Book Review: The Magician King


Erik Kain

Erik writes about video games at Forbes and politics at Mother Jones. He's the contributor of The League though he hasn't written much here lately. He can be found occasionally composing 140 character cultural analysis on Twitter.

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6 Responses

  1. Avatar Ryan Bonneville says:

    That last paragraph seems somewhat important. I think Grossman short-changed Poppy’s character a lot with the ending of the book.Report

  2. Avatar Ryan Bonneville says:

    I don’t want to fill this all up, but I’m also not sure if others will jump in.

    As I’ve mentioned before, I found the old gods plot incredibly clunky. They’re there, but they’re not really all that menacing because we don’t really see them do anything in particular. Then there’s the key MacGuffins, and then everything is fine. It’s a very weird way to handle a plot element, even if it gives him the excuse to do some great drawing of characters on top of that canvas.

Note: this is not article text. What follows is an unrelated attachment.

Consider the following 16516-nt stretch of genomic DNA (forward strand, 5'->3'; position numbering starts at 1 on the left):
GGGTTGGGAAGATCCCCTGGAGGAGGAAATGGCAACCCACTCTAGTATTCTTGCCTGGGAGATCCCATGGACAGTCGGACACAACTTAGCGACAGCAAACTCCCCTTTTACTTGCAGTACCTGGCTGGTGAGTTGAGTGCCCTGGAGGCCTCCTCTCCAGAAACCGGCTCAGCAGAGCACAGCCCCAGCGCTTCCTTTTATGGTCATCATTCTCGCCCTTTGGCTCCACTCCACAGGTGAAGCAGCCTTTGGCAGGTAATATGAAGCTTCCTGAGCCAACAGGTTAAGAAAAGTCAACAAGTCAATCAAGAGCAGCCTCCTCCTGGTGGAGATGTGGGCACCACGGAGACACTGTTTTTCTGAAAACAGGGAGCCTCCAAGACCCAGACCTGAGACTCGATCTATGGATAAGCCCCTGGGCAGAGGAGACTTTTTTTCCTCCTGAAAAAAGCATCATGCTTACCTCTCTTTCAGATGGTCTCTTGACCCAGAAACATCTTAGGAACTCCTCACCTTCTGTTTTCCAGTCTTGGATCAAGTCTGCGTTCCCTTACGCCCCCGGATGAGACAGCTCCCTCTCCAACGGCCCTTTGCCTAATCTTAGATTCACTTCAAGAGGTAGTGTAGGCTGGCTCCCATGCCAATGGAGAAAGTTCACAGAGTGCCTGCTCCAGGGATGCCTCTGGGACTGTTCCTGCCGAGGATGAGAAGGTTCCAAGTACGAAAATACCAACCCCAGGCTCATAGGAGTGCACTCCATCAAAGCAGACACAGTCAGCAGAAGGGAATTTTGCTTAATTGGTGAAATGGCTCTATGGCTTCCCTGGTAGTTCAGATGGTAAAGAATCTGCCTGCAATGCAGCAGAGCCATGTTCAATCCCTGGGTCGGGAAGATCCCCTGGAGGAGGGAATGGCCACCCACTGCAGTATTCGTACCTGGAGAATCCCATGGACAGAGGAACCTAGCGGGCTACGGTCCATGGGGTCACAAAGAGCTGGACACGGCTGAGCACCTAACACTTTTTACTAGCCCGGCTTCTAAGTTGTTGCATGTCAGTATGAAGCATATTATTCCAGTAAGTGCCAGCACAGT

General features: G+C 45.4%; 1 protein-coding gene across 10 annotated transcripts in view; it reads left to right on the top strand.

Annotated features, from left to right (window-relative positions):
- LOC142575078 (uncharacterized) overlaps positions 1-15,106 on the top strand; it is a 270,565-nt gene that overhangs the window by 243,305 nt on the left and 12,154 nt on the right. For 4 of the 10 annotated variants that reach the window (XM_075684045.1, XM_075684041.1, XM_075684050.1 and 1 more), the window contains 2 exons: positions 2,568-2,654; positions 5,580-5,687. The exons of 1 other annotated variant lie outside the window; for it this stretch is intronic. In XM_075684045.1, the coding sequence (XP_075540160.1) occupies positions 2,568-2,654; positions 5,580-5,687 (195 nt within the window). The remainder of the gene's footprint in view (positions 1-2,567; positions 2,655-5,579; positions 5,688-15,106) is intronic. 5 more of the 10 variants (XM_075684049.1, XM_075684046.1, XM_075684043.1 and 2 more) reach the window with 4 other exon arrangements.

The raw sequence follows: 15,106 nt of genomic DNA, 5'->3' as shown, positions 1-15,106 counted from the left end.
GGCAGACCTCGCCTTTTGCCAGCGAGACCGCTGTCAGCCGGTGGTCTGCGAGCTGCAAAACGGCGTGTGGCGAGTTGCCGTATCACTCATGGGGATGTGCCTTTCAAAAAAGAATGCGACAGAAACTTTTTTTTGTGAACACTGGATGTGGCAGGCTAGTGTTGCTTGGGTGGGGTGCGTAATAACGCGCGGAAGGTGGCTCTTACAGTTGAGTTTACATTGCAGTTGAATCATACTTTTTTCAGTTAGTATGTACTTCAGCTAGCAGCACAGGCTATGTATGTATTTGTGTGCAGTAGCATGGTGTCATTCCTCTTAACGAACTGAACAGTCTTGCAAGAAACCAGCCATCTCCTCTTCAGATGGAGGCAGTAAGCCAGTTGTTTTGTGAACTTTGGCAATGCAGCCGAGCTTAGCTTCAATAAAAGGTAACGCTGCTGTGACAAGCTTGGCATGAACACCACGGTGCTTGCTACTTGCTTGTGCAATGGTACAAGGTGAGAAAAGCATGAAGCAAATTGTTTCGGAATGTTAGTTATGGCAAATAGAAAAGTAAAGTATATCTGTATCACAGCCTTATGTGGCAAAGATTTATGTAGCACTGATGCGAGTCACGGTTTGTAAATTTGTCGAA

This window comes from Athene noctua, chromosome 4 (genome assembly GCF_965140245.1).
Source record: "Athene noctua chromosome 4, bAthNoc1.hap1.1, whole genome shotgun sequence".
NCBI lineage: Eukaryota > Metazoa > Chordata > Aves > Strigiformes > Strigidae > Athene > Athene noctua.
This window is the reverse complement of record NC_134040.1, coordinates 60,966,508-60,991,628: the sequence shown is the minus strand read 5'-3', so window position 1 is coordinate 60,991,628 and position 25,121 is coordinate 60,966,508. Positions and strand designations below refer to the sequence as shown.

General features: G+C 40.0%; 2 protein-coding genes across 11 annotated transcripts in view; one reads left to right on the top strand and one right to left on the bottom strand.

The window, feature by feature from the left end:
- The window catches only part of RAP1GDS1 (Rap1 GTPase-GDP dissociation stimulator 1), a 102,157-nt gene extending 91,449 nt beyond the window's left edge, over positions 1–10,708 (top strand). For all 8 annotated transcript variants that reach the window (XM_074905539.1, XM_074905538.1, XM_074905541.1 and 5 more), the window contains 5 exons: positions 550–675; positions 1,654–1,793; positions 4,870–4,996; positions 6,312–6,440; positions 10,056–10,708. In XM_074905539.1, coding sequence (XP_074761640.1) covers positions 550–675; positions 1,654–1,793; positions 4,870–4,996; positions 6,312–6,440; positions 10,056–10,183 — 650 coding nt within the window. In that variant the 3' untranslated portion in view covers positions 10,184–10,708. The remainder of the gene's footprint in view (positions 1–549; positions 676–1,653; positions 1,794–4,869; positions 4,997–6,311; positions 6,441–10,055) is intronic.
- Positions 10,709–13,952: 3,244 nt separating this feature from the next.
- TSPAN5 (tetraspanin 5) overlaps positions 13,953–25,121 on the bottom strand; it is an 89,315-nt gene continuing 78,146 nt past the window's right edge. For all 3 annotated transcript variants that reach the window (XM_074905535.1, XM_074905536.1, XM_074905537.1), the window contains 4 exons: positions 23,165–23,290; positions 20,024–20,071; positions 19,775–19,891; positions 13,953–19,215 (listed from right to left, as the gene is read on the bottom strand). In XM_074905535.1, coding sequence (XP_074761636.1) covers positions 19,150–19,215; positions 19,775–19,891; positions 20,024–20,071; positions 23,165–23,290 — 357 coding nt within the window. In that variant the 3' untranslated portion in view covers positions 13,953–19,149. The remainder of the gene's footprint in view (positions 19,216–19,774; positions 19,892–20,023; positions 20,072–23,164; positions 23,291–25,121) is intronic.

Of course, I also don’t really believe they’re gone, per se, and Asmodeus is a giant screaming loose end, so maybe these complaints won’t really matter after the third book. Still, I feel like this book didn’t do what I needed it to do.Report

    • Avatar E.D. Kain says:

      I wonder if the keys were more of a statement about magic quests than a plot element – more of a critique of this sort of plot element than anything else, and this is why we spend so much more time drawing out the characters. The old gods, I suspect, are not gone.

      And yes, the old old gods were a bit clunky here. The folkloric gods, however, were done with quite a bit more skill.Report

  3. Avatar North says:

    If you people keep posting intriging commentaries on these books I may have to go ahead and read them.Report